J.G. Ballard & the Sciences
Key Note Speaker: Christopher Priest
Sponsored by Humanities
Hosted by the Anglia Ruskin Centre for Science Fiction and Fantasy (CSFF)
Anglia Ruskin University, Cambridge
25th November 2017.
“Science and technology multiply around us. To an increasing extent they dictate the languages in which we speak and think. Either we use those languages, or we remain mute.” J.G. Ballard
Registration for the event is now open and space is limited. Please click here to register.
From The Drowned World’s early meditations on ecology, to the provocative prosthetics of Crash, through to the psychopathologies at work (or rather play) in Cocaine Nights, Super-Cannes and Kingdom Come, the writings of J.G. Ballard are in constant dialogue with the discourses of science and technology. As a result, his novels and short stories function as vast indexes of scientific innovation and enquiry, immersing the reader in the complex yet often beautiful languages of biology, chemistry, zoology, medicine, botany, neuroscience, bioethics, anatomy, biotechnology and psychology, to name just a few.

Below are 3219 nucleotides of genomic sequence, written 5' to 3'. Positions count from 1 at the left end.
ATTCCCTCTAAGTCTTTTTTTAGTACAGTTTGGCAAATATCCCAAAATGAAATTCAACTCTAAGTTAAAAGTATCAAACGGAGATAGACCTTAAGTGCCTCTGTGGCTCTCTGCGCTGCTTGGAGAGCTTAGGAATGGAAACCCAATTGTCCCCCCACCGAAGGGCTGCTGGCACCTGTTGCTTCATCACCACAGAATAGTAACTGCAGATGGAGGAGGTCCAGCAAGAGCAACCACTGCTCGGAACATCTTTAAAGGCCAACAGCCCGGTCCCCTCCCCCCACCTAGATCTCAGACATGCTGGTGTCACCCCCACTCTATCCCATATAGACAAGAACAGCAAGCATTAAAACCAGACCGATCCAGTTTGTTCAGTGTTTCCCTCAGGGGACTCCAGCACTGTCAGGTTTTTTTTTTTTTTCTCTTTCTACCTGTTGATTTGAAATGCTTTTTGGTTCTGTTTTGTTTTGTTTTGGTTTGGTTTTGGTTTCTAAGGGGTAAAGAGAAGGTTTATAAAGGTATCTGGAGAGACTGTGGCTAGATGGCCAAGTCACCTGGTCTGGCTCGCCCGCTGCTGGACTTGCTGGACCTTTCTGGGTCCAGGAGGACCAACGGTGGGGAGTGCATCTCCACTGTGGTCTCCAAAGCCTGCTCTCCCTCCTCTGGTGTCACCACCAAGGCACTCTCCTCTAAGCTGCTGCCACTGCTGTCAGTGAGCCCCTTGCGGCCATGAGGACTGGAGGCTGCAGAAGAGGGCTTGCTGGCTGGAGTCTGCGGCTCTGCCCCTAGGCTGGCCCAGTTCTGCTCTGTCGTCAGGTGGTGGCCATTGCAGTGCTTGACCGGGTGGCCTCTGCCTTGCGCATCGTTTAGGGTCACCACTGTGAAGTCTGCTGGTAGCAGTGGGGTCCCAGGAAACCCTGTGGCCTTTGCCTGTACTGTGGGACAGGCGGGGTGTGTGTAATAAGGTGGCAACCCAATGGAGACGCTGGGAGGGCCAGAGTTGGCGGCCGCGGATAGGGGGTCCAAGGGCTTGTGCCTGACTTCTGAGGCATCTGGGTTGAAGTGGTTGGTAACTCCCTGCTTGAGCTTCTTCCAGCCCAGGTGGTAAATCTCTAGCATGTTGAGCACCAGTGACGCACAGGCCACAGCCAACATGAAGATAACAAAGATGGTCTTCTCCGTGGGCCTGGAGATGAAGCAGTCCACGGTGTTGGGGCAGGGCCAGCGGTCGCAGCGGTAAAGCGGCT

Papers are invited for a one-day cross-disciplinary conference on all aspects of the intersections between J.G. Ballard and science. Proposals are welcomed from researchers at all stages of their career, including postgraduate students, independent scholars and creative writers.
We are still accepting proposals through the end of August. Please send proposals or abstracts of up to 300 words along with a short biography to Jeannette Baxter: Jeannette.Baxter@anglia.ac.uk by: September 18, 2017.
Humanities (ISSN 2076-0787) is an international, peer-reviewed, quick-refereeing scholarly open access journal (free for readers). The central concern of this journal pertains to the core values of the Humanities, i.e., focusing on the ideals of human existence, seen through many different lenses. What makes life valuable, livable, meaningful? How can we understand human existence in its historical, artistic, spiritual, linguistic, communicative, environmental, political, and social dimensions? Both historical and modern perspectives are welcome, as well as interdisciplinary approaches.